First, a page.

Rapid recovery pathway after spinal fusion for idiopathic scoliosis

Wallis T. Muhly, Wudbhav N. Sankar, Kelly Ryan, Annette Norton, Lynne G. Maxwell, Theresa DiMaggio, Sharon Farrell, Rachel Hughes, Alex Gornitzky, Ron Keren, John McCloskey, John M. Flynn

Research output: Contribution to journalArticlepeer-review

Abstract

Background: Posterior spinal fusion (PSF) for adolescent idiopathic scoliosis (AIS) is associated with significant pain and prolonged hospitalization. There is evidence that early mobilization and multimodal analgesia can accelerate functional recovery and reduced length of stay (LOS). Using these principles, we implemented a quality improvement initiative to enable earlier functional recovery in our AIS-PSF population. METHODS: We designed and implemented a standardized rapid recovery pathway (RRP) with evidence-based management recommendations for children aged 10 to 21 years undergoing PSF for AIS. Our primary outcome, functional recovery, was assessed using statistical process control charts for LOS and average daily pain scores. Our process measures were medication adherence and order set utilization. The balancing measure was 30-day readmission rate. RESULTS: We included 322 patients from January 1, 2011 to June 30, 2015 with 134 (42%) serving as historical controls, 104 (32%) representing our transition population, and 84 (26%) serving as our RRP population. Baseline average LOS was 5.7 days and decreased to 4 days after RRP implementation. Average daily pain scores remained stable with improvement on postoperative day 0 (3.8 vs 4.9 days) and 1 (3.8 vs 5 days) after RRP implementation. In the second quarter of 2015, gabapentin (91%) and ketorolac (95%) use became routine and order set utilization was 100%. Readmission rates did not increase as a result of this pathway. CONCLUSIONS: Implementation of a standardized RRP with multimodal pain management and early mobilization strategies resulted in reduced LOS without an increase in reported pain scores or readmissions.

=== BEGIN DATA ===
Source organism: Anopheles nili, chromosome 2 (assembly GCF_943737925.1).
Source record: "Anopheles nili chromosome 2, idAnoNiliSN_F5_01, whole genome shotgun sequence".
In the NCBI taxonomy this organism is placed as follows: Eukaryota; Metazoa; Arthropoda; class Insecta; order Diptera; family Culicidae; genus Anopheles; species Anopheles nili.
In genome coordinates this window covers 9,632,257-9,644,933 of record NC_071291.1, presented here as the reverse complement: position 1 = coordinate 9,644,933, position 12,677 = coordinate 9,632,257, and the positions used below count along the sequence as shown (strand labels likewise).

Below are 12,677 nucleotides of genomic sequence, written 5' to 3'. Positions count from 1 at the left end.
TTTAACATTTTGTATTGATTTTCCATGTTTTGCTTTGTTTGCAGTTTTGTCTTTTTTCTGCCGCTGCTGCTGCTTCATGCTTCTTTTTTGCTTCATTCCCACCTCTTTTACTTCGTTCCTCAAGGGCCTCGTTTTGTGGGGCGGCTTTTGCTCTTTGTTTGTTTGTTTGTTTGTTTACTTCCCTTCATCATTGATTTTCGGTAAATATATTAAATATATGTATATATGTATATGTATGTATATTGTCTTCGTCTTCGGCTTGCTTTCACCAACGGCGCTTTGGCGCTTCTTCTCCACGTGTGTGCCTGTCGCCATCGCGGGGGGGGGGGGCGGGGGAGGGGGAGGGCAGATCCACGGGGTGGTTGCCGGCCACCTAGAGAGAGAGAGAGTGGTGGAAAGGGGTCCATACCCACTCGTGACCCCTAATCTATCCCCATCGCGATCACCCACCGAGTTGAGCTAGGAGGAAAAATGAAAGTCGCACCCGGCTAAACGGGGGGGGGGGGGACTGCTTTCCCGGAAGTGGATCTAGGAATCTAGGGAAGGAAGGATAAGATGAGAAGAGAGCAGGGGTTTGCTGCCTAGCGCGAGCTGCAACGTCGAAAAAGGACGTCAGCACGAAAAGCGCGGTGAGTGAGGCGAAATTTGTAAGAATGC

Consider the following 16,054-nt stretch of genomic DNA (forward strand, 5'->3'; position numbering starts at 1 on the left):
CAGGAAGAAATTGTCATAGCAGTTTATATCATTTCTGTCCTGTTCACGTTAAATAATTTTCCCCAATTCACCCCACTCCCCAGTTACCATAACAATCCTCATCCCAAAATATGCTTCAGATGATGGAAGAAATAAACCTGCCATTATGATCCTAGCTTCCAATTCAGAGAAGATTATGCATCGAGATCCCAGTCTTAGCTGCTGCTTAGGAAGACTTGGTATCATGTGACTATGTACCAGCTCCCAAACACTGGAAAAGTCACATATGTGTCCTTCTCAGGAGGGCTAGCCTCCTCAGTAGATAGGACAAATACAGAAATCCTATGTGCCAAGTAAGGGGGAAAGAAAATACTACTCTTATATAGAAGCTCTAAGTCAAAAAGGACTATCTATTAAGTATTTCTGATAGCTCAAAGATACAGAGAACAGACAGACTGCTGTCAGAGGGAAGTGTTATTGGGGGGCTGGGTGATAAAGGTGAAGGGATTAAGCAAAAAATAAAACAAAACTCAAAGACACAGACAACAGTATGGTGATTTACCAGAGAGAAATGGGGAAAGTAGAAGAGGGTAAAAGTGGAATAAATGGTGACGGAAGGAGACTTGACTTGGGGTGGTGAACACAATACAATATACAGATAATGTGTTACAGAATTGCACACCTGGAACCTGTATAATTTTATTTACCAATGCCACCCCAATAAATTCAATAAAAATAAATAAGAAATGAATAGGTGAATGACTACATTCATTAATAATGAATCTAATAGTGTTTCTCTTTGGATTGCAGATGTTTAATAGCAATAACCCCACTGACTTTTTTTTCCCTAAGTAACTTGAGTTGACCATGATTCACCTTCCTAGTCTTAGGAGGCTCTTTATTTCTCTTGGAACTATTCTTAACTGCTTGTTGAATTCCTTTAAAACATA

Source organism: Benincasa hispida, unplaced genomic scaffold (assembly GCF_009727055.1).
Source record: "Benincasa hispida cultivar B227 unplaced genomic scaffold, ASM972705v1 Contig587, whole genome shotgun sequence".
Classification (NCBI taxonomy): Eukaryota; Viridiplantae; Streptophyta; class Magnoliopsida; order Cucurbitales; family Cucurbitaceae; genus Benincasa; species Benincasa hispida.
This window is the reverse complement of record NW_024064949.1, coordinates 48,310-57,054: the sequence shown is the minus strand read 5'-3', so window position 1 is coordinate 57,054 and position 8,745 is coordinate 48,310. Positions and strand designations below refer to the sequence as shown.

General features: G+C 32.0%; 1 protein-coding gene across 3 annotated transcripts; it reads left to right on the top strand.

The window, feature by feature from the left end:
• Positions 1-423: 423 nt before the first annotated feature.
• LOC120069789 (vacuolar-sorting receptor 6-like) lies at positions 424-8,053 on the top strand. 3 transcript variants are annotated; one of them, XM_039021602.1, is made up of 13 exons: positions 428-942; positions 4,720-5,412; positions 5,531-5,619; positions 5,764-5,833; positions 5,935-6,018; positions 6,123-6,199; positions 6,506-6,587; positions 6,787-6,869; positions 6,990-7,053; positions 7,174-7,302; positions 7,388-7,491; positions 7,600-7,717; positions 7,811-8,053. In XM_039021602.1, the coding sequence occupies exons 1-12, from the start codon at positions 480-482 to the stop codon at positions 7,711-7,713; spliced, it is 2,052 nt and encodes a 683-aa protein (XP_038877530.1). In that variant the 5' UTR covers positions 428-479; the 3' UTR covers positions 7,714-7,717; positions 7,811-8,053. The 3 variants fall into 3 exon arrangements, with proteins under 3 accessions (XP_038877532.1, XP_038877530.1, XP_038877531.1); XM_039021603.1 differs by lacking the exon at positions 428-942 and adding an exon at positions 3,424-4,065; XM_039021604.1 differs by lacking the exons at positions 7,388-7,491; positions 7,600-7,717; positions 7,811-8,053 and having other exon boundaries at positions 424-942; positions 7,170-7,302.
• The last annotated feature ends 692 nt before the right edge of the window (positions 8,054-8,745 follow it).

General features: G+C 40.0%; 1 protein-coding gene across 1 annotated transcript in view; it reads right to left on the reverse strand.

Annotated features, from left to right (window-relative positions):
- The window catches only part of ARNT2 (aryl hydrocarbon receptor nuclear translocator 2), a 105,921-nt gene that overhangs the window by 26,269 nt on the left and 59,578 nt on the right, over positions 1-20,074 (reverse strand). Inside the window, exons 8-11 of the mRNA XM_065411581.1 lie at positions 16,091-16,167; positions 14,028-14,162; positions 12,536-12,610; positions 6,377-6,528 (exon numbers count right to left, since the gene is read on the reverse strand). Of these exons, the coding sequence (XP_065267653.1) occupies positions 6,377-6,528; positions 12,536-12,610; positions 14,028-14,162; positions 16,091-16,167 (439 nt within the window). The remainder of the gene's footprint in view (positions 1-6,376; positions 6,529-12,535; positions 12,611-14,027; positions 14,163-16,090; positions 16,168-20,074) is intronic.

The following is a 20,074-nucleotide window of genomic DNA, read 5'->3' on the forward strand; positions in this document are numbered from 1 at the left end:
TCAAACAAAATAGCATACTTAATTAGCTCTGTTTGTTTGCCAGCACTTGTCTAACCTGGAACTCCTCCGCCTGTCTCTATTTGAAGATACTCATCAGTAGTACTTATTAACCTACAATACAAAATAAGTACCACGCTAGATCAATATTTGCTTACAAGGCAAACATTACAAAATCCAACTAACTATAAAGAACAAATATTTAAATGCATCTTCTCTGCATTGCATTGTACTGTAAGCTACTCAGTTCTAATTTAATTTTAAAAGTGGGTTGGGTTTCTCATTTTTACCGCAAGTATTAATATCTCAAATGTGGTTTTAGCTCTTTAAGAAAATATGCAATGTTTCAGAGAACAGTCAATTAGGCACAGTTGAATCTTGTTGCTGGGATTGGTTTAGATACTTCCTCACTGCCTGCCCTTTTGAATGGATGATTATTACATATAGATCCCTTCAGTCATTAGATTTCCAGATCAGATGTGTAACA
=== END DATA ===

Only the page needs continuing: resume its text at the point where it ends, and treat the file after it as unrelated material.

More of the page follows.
Original languageEnglish (US)
JournalPediatrics
Volume137
Issue number4
DOIs
StatePublished - Apr 1 2016
Externally publishedYes

ASJC Scopus subject areas

  • Pediatrics, Perinatology, and Child Health

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